Greentree Star is Ready for Action: Gaver Planning to Send Out Guillotine Along with Last Seasons Horse of the Year, Daily Racing Form, 1950-05-01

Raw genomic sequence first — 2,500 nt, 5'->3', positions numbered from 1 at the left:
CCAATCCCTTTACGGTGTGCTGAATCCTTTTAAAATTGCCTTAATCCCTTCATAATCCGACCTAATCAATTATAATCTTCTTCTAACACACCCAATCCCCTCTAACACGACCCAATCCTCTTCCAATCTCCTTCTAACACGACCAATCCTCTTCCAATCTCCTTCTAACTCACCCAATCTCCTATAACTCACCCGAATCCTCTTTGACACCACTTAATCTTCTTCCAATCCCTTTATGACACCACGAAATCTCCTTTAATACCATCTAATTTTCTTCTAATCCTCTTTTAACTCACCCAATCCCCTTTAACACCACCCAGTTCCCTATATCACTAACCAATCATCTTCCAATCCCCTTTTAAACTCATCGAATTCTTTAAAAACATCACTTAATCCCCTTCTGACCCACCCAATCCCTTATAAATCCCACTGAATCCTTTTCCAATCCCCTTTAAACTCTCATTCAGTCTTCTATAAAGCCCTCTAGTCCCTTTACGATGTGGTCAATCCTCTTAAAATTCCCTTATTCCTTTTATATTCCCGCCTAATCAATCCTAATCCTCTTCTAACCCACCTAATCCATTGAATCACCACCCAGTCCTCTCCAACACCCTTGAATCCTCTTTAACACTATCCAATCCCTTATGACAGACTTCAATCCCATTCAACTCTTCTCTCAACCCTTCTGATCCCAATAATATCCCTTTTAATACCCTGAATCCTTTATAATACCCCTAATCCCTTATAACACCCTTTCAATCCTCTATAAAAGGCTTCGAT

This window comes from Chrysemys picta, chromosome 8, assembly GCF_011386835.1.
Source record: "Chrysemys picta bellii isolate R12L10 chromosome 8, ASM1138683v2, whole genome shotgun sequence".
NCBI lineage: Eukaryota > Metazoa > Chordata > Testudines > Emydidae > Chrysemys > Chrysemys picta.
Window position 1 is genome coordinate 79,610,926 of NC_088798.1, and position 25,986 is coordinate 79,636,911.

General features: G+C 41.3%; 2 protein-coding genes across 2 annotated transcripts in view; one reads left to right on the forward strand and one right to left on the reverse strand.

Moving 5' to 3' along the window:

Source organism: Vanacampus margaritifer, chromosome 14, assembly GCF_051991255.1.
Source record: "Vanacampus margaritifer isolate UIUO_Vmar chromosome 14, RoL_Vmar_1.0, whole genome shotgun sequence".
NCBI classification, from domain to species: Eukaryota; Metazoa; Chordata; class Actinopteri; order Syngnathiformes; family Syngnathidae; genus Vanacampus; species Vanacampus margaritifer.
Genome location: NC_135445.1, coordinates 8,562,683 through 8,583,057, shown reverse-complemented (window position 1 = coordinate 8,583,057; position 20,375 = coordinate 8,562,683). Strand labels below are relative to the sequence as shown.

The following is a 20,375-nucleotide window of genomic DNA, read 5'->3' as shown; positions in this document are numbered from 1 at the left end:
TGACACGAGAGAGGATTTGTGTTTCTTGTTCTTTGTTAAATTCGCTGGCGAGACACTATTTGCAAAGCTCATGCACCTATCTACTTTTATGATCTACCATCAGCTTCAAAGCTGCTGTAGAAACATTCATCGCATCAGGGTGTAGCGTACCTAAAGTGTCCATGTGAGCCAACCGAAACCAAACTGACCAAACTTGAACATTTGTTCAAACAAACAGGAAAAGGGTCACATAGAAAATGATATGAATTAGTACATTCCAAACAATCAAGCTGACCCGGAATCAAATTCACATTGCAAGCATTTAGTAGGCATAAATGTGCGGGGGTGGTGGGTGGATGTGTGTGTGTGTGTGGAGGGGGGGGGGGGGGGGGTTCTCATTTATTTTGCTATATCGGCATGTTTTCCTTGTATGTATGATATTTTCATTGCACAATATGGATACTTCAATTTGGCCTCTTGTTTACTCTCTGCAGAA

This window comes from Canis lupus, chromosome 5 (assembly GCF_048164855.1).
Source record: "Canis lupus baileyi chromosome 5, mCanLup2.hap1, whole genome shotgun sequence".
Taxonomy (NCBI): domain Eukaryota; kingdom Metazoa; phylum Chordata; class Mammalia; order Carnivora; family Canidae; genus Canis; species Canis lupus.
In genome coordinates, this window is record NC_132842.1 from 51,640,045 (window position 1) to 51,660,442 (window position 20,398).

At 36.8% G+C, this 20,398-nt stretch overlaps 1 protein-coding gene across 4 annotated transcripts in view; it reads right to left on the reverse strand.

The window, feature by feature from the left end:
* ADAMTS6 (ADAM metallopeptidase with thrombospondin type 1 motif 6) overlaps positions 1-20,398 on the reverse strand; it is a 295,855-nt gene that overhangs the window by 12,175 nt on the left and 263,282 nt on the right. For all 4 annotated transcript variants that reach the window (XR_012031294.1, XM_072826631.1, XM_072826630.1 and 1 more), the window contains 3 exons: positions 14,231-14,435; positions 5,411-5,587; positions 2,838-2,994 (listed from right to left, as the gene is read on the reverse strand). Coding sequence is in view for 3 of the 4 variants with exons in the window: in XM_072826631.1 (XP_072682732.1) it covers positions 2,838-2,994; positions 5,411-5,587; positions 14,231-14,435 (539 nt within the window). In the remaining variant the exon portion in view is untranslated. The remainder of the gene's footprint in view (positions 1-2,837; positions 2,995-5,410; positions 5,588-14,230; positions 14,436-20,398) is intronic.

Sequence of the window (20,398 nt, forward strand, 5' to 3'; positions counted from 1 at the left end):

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Greentree Mar Is Ready for Action Gaver Planning to Send Out Guillotine Along With Last Seasons Horse of the Year By BOB HORWOOD ELMONT, L. I., N. Y., AprU 29.— Trainer John Gaver said today that Greentree Stables Horse of the Year, Capot, would start in next Saturdays Toboggan, along with the Futurity winner. Guillotine. "I just have to run him in the Toboggan," Gaver said, "Hes been ready for a race for quite a while and needs action. I didnt want to run him in the Toboggan," Gaver said. Gaver stated that he, Jock Whitney and Major Louie Beard had decided during the winter that Guillotine showed that he wouldnt go on, the best thing they could do was to put him in a race like the Toboggan on a course and at a distance he has shown that he likes. Continuing his discussion of the Green-tree horses, Gaver said that Sunday Evening, the forgotten filly, who was the first to beat Striking in the Spinaway and finished her races with a tremendous rush, despite being lame, throughout her juvenile season, is ready for a six-furlong race and will be pointed for the Coaching Club American Oaks. Wine List, who at times last year appeared almost the equal of Capot, lightened up considerably after his two recent hard races and will be given a brief respite. "Wine List seems to be one of those colts who get good for a short time each season, as he did at Saratoga and Aqueduct last year," Gaver said, "but he doesnt have too much constitution. Even when he was at his best he was so washy he loked as though he was covered with shaving soap." Likes Eastern Colts Asked for his opinion as a disinterested observer of the Kentucky Derby this year, Gaver said, "I have to like those two Eastern colts, Hill Prince and Middleground, though they say that Your Host can really fly. Hill Prince seems to be one of those fool-proof horses who come along once in a while, like Alsab. The more you race them and the harder you work them, the better they get." Returning to the subject of Capot, Gaver said that it had not proved feasible to follow the plan developed last winter and try to teach the colt to come from behind the pace. "Hes gotten so rough this spring that Atkinson just cant hold him and we have to let him go his own way. Hell probably settle down some time after hes had a couple of races, and then we may be able to complete his education." That may be an important factor in the distance handicaps, as the headstrong colt is sure to be heavily weighted and his front-running tactics put him at a disadvantage. It was his determination to fight for the lead under topweight in the Peter Pan Handicap, shortly before the Belmont Stakes, that caused his downfall in that mile, in- which the six furlongs was run in better than 1:10 with the lightly weighted Curandero and Cochise carrying the topweighted Capot along.

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